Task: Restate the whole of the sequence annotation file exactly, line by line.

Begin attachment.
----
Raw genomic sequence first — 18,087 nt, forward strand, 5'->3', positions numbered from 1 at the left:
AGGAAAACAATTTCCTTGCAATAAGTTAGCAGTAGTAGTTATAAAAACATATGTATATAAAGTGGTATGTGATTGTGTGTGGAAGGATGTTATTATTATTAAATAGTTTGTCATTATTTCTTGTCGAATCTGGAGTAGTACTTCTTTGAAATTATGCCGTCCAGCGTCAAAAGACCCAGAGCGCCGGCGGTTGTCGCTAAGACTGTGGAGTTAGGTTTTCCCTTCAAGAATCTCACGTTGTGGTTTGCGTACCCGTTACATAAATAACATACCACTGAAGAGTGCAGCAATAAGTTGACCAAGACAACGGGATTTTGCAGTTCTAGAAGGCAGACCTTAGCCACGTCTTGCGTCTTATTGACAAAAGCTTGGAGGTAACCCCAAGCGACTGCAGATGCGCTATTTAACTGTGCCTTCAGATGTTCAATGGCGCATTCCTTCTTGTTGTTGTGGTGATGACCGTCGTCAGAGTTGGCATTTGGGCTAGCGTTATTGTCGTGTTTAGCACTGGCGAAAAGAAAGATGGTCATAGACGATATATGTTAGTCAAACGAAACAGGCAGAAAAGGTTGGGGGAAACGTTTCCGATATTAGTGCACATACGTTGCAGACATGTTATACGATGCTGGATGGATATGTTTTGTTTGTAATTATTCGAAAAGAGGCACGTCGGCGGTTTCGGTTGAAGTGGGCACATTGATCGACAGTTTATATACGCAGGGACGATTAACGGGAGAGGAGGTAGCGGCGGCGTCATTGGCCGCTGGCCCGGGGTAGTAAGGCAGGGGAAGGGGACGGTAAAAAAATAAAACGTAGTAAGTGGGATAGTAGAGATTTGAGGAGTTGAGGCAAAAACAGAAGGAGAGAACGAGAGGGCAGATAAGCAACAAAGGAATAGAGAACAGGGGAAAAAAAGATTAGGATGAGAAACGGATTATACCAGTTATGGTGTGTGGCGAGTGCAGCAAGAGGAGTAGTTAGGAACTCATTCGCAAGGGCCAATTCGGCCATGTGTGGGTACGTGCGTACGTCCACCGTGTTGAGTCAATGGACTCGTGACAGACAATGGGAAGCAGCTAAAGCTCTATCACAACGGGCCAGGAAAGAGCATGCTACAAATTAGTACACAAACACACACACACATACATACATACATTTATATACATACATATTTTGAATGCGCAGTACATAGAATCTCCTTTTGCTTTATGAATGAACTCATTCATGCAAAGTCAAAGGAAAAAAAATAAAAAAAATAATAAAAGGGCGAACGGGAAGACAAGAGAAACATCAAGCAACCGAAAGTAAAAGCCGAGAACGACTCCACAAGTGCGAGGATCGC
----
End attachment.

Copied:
Raw genomic sequence first — 18,087 nt, forward strand, 5'->3', positions numbered from 1 at the left:
AGGAAAACAATTTCCTTGCAATAAGTTAGCAGTAGTAGTTATAAAAACATATGTATATAAAGTGGTATGTGATTGTGTGTGGAAGGATGTTATTATTATTAAATAGTTTGTCATTATTTCTTGTCGAATCTGGAGTAGTACTTCTTTGAAATTATGCCGTCCAGCGTCAAAAGACCCAGAGCGCCGGCGGTTGTCGCTAAGACTGTGGAGTTAGGTTTTCCCTTCAAGAATCTCACGTTGTGGTTTGCGTACCCGTTACATAAATAACATACCACTGAAGAGTGCAGCAATAAGTTGACCAAGACAACGGGATTTTGCAGTTCTAGAAGGCAGACCTTAGCCACGTCTTGCGTCTTATTGACAAAAGCTTGGAGGTAACCCCAAGCGACTGCAGATGCGCTATTTAACTGTGCCTTCAGATGTTCAATGGCGCATTCCTTCTTGTTGTTGTGGTGATGACCGTCGTCAGAGTTGGCATTTGGGCTAGCGTTATTGTCGTGTTTAGCACTGGCGAAAAGAAAGATGGTCATAGACGATATATGTTAGTCAAACGAAACAGGCAGAAAAGGTTGGGGGAAACGTTTCCGATATTAGTGCACATACGTTGCAGACATGTTATACGATGCTGGATGGATATGTTTTGTTTGTAATTATTCGAAAAGAGGCACGTCGGCGGTTTCGGTTGAAGTGGGCACATTGATCGACAGTTTATATACGCAGGGACGATTAACGGGAGAGGAGGTAGCGGCGGCGTCATTGGCCGCTGGCCCGGGGTAGTAAGGCAGGGGAAGGGGACGGTAAAAAAATAAAACGTAGTAAGTGGGATAGTAGAGATTTGAGGAGTTGAGGCAAAAACAGAAGGAGAGAACGAGAGGGCAGATAAGCAACAAAGGAATAGAGAACAGGGGAAAAAAAGATTAGGATGAGAAACGGATTATACCAGTTATGGTGTGTGGCGAGTGCAGCAAGAGGAGTAGTTAGGAACTCATTCGCAAGGGCCAATTCGGCCATGTGTGGGTACGTGCGTACGTCCACCGTGTTGAGTCAATGGACTCGTGACAGACAATGGGAAGCAGCTAAAGCTCTATCACAACGGGCCAGGAAAGAGCATGCTACAAATTAGTACACAAACACACACACACATACATACATACATTTATATACATACATATTTTGAATGCGCAGTACATAGAATCTCCTTTTGCTTTATGAATGAACTCATTCATGCAAAGTCAAAGGAAAAAAAATAAAAAAAATAATAAAAGGGCGAACGGGAAGACAAGAGAAACATCAAGCAACCGAAAGTAAAAGCCGAGAACGACTCCACAAGTGCGAGGATCGC